“She’s just a little monster.”

I tense up. This man is talking about my four year-old daughter. I want to punch him. Hard.

The worst thing is: this man is my husband and he is talking about our child. I take a deep breath, getting ready to explain that she is much more than just a monster (“She is also sweet, and funny. And smart!”), but the parenting coach beats me to it.

“I understand what you are saying,” she says, “her behavior exhausts you both.”

Before my husband and I ended up on Merel’s couch, we had spent weeks in doubt.

We didn’t need help raising our own kid, did we?

If we would just be more consistent, stricter, clearer? But the harder we tried,  the more our daughter resisted. Until we were just fighting all the time. With her and with each other.

We explain to Merel (understanding, humorous, hip cowboy boots) about the event that we started calling “the sleeping drama”: the daily screaming session that occurs when our daughter learns it is bedtime once again.

“She is unmanageable,” my husband growls.

“It makes me want to cry,” I sigh.

Merel nods. She believes in positive parenting: no commanding, no threatening, no punishing. Just positive consequences.

I can see my husband is thinking: “Been there, done that”

I am also wondering myself if this isn’t yet again some soft pedagogic blahblah. But Merel pours us some tea, talks about her own children (hey, they also scream!) and finally asks us: “What is it that a child most wants in the world?”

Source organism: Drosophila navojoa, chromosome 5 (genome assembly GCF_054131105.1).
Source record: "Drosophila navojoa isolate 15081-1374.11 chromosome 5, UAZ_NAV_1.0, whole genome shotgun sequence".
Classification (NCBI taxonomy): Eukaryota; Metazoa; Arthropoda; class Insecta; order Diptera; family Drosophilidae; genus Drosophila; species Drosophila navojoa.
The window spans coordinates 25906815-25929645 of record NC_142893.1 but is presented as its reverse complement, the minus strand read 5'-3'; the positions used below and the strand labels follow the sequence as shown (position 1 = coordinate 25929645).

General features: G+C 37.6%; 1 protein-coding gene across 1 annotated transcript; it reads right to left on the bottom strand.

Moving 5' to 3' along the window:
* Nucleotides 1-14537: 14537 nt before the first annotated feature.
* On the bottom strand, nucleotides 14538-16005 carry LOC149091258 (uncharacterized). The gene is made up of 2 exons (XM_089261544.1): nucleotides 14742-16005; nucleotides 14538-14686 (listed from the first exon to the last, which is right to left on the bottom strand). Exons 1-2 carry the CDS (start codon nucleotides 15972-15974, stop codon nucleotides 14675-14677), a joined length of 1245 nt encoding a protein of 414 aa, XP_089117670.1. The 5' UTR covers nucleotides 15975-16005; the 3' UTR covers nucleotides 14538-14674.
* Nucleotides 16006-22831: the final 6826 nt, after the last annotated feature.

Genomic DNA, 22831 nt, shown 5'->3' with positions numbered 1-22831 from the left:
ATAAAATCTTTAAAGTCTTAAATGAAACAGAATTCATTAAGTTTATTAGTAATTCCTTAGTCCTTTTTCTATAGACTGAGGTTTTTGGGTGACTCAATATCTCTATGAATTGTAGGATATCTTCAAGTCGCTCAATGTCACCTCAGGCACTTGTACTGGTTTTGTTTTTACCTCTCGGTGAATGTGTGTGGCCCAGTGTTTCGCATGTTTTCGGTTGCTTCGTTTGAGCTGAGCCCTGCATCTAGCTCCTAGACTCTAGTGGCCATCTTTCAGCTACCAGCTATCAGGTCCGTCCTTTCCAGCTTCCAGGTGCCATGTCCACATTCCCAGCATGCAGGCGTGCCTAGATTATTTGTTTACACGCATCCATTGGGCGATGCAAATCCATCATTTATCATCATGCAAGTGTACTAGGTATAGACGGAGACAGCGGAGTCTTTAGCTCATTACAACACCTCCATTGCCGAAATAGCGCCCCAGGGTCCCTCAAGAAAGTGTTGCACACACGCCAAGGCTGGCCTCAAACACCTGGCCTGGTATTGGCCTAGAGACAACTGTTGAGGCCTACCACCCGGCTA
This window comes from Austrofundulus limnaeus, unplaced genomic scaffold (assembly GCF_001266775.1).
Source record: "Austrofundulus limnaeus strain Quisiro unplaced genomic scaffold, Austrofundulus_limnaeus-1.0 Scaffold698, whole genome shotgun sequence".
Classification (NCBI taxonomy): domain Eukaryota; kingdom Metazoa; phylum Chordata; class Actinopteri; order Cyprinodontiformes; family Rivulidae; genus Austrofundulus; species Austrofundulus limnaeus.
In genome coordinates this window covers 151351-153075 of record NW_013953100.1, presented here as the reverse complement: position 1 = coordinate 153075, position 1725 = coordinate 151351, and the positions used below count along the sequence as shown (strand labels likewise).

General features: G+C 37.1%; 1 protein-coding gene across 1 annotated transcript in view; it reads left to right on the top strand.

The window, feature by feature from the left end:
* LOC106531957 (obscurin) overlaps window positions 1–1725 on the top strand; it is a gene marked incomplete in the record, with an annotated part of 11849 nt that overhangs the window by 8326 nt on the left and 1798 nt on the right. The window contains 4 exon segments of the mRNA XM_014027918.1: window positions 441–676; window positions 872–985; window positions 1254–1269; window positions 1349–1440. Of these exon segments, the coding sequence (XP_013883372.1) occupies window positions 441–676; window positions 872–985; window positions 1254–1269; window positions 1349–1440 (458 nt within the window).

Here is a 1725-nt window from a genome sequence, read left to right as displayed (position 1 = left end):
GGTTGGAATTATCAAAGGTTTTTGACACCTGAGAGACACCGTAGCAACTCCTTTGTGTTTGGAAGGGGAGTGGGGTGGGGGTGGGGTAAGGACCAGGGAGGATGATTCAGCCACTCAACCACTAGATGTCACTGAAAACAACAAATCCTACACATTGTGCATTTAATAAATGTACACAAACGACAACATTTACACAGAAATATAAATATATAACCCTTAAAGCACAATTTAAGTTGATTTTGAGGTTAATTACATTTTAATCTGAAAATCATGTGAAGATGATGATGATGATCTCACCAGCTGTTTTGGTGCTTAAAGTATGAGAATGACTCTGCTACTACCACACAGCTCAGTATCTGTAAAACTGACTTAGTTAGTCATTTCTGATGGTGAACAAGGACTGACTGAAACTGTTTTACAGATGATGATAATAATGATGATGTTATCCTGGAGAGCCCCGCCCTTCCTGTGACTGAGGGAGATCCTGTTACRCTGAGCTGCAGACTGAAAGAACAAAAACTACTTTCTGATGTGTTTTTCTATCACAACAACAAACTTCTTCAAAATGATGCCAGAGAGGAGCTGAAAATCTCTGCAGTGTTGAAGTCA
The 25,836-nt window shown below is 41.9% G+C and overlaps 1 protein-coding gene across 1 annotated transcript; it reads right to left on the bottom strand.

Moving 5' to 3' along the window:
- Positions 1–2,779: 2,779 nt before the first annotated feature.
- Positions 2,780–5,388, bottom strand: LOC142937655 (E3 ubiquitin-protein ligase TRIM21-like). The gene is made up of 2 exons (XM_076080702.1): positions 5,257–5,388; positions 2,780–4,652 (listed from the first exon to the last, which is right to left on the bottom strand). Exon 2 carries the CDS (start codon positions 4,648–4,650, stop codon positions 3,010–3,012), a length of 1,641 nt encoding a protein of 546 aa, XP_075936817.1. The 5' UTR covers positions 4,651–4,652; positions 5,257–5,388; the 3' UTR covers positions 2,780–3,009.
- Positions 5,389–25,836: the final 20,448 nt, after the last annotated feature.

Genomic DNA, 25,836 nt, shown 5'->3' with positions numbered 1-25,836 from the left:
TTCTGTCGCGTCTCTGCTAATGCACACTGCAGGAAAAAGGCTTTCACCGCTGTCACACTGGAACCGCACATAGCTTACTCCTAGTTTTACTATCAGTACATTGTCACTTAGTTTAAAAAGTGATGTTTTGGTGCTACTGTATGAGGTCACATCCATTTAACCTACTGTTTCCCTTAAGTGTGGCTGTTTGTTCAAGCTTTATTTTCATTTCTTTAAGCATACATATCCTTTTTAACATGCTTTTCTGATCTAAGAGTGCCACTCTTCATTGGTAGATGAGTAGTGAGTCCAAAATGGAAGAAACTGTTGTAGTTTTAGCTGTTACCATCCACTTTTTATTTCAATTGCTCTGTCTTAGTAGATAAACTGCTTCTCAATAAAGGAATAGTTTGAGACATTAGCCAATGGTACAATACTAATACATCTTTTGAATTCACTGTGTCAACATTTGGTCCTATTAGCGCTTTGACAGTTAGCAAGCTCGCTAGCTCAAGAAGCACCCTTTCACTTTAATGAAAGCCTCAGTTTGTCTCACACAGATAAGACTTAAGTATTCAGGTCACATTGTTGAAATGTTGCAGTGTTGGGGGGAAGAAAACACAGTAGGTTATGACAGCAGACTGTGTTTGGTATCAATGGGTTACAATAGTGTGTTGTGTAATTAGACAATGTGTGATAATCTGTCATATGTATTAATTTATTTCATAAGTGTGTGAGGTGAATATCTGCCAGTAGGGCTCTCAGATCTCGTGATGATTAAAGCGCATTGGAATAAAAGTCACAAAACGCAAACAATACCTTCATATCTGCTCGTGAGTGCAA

Ah, we know the answer to that one: candy, ice cream, M&M’s, popsicles, fairytales, playing, making a mess and, oh yeah, love. It turns out we are forgetting the two most important ones: attention and power. Looking at it this way, we see the truth: our daughter is doing anything to get those two things.


She screams, she hits, and she only does the opposite of what we ask her.

“And what does she get for that?” Merel asks.

My husband coughs. I bite my lip.

Attention. And power. We’re giving it to her every night. On a silver platter.

Because every night everything is all about her. We raise our voice, we carry her upstairs kicking and screaming, we threaten not to tell her a story before she goes to sleep.

“This means,” Merel says “that you yourself are also not contributing to a better atmosphere. Your daughter is copying her behavior from you. If you don’t know how to stay calm and friendly, how is she supposed to know how to?”

This conclusion leaves us feeling down-hearted

But my husband doesn’t give up quickly: “But shouldn’t she just learn to listen?!”

Merel nods and asks: “If your wife yells at you to get the laundry out of the dryer, or your boss screams at you to tidy up your desk, will you go and do those things right away and with lots of enthusiasm?”

“No way!” my husband answers.

Merel smiles.



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